I signed my 22-month old son up for soccer sessions with Lil Strikers. The class we joined is for 18 months to 2 years, but they do have classes for kids up to the age of 9.
For his age, my main goal was for him to get some exercise and release some energy so we can go home and enjoy a good, long nap. I don’t expect him to learn any soccer skills but it’s likely he’ll learn a thing or two, even if it’s just learning that the ball goes into the net.
My soccer knowledge is very limited, but from the looks of it, the classes are structured in such a way that their activities do translate to skills that can be applied to a game of soccer.
It’s actually really cute to watch. For the first half of the 10-week session, here’s what they do during the 50 minutes:
- Stepping on the ball – The tots are asked to step on the ball, one foot at a time (with the help of the parent for balance). I assume this is for trapping.
- Jumping over the ball – None of the tots can do this on their own, so they’re all swung over the ball by their parents. Jarvis loves it.
- Running – “Red Light/Green Light” “and Freeze” games
- Throwing and kicking the ball – Throwing would be used for throw-ins, I’m guessing; and the kicking is obvious. Jarvis much prefers kicking over throwing. And I may be a bit biased, but I think he’s a pretty coordinated kicker :)
- Tower building – Yes, the tots build towers with mini pylons. How is this useful? They’re supposed to kick it down when they have it built. It’s a kicking exercise. This one is entertaining to watch because you can watch their creativity.
- Obstacle course – There’s a tunnel, hoops and a net. Most of the time, the kids just go back and forth in the tunnel, but the idea is to get through all the obstacles and kick the ball into the net. Fun times.
Once all that’s done, they’re all given stickers. I love this because the sticker distracts my little guy almost long enough to get to the car without any struggle.
He’s had 3 classes so far and I can’t wait to see how he progresses. He’s at an age where he’s constantly observing and learning, so it’ll be interesting to see what he picks up next.
I’m mostly a digital person when it comes to organizing my life; I rely on Google Calendar to keep track of my schedule, Out of Milk to manage my grocery list and Pinterest to collect all my recipes.
However, when it comes down to exercise and meal planning, I haven’t found the right apps for me. So, I’m trying out the traditional method of writing things down, and for this to work, I needed a custom planner specifically for my needs. This is what I did:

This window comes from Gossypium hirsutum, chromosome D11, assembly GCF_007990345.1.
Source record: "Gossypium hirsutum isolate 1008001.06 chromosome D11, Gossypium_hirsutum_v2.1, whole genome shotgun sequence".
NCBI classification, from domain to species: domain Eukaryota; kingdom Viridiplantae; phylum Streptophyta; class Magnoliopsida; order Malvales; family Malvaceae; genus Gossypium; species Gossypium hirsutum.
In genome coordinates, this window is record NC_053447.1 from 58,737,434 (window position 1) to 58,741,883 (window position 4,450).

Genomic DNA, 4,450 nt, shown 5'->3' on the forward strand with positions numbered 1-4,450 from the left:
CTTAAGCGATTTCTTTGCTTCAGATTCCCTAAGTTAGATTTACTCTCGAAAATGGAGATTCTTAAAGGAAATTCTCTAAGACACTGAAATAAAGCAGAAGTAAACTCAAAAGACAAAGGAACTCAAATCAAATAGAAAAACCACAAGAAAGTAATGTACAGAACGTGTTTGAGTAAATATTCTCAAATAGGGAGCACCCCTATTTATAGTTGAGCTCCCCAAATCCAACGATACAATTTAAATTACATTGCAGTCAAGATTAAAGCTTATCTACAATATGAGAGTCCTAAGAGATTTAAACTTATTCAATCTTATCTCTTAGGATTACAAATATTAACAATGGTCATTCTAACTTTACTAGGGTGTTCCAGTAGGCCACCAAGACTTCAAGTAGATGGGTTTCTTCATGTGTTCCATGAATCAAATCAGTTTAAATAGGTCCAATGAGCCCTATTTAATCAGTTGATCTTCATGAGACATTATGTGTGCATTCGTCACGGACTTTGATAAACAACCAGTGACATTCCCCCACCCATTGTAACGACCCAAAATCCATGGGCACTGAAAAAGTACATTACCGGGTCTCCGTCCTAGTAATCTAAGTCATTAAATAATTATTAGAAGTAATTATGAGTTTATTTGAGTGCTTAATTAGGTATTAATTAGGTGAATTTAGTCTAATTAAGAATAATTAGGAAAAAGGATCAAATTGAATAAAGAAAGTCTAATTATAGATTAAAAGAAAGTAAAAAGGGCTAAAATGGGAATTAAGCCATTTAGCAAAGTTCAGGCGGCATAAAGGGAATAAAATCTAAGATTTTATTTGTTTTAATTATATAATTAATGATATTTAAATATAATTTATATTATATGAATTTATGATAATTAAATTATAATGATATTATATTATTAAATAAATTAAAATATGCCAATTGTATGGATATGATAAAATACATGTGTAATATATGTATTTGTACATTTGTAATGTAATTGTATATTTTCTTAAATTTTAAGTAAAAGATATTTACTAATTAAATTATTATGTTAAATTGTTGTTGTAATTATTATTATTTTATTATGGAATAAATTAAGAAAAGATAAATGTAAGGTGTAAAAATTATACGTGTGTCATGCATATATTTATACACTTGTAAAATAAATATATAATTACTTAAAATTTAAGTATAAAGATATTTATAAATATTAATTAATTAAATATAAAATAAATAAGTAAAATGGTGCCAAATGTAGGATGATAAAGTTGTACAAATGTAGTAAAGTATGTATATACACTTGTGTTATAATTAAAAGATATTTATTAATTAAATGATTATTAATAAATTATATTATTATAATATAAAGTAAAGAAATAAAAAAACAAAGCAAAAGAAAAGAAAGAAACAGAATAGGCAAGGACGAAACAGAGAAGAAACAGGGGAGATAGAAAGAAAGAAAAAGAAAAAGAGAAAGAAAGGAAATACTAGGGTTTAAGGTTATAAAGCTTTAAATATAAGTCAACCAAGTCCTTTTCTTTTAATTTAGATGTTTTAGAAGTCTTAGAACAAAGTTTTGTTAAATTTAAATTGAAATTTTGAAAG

- Used a 3-ring binder so I’d be able to remove/add pages as needed. I chose a bright-coloured Russell + Hazel mini binder
- Designed 8.325″ x 6.325″ pages with InDesign (using 5/8″ inside margins)
- Printed them out in colour and double-sided
- Three-hole punched the pages using the Swingline Precision Pro hole puncher, which has configurable 2- or 3-hole setup
- Trimmed letter-sized dividers down to 8.325″ x 6.325″
Here’s the pretty result:
It’s a new year, so you’re maybe thinking of a new hairstyle.
If you like drastic changes, consider donating the hair you’re chopping off to help make wigs for women and children who have lost their hair as a result of cancer treatment.
Note that your hair must be chemically untreated (no dyes or perms). It took me awhile to do this because I’ve always had a little bit of something in my hair since I was 16.
If you have at least 8″ of hair to donate, you can send it to the Pantene Beautiful Lengths, which is a partnership program with the Canadian Cancer Society. If you have at least 12″ to donate, you can donate to the Angel Hair for Kids.
In the summer, I was able to cut off 12 inches! Here’s the before and after photo (of what my stepdaughter calls “the mom cut” :))
Overnight, the temperature plummeted. I woke up to a windchill of -25℃. I don’t know why I wasn’t prepared for this; actually, I feel like I haven’t prepared my 20-month old for this.
I couldn’t be that parent who sends their child to daycare without the proper winter gear. He did have a hat, mitts, boots, snowsuit, and coat, but what do I do about his neck and face? And if I did have a scarf for him, was it okay to wrap a scarf around a toddler’s neck??
I came up with this solution instead and quickly sewed one together before getting ready for work this morning.
Here’s the impromptu neck warmer (safe scarf alternative):